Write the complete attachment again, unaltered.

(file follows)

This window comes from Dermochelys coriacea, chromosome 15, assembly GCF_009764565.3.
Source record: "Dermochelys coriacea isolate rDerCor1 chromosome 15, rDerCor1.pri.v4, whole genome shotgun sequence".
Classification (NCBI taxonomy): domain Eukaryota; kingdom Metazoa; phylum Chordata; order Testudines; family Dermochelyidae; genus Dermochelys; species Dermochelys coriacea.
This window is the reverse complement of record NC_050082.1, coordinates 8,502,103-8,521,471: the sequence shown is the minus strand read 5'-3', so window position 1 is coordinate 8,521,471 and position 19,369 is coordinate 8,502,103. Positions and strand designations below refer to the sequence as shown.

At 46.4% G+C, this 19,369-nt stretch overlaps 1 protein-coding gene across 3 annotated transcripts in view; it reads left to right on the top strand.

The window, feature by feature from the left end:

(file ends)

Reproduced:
This window comes from Dermochelys coriacea, chromosome 15, assembly GCF_009764565.3.
Source record: "Dermochelys coriacea isolate rDerCor1 chromosome 15, rDerCor1.pri.v4, whole genome shotgun sequence".
Classification (NCBI taxonomy): domain Eukaryota; kingdom Metazoa; phylum Chordata; order Testudines; family Dermochelyidae; genus Dermochelys; species Dermochelys coriacea.
This window is the reverse complement of record NC_050082.1, coordinates 8,502,103-8,521,471: the sequence shown is the minus strand read 5'-3', so window position 1 is coordinate 8,521,471 and position 19,369 is coordinate 8,502,103. Positions and strand designations below refer to the sequence as shown.

At 46.4% G+C, this 19,369-nt stretch overlaps 1 protein-coding gene across 3 annotated transcripts in view; it reads left to right on the top strand.

The window, feature by feature from the left end: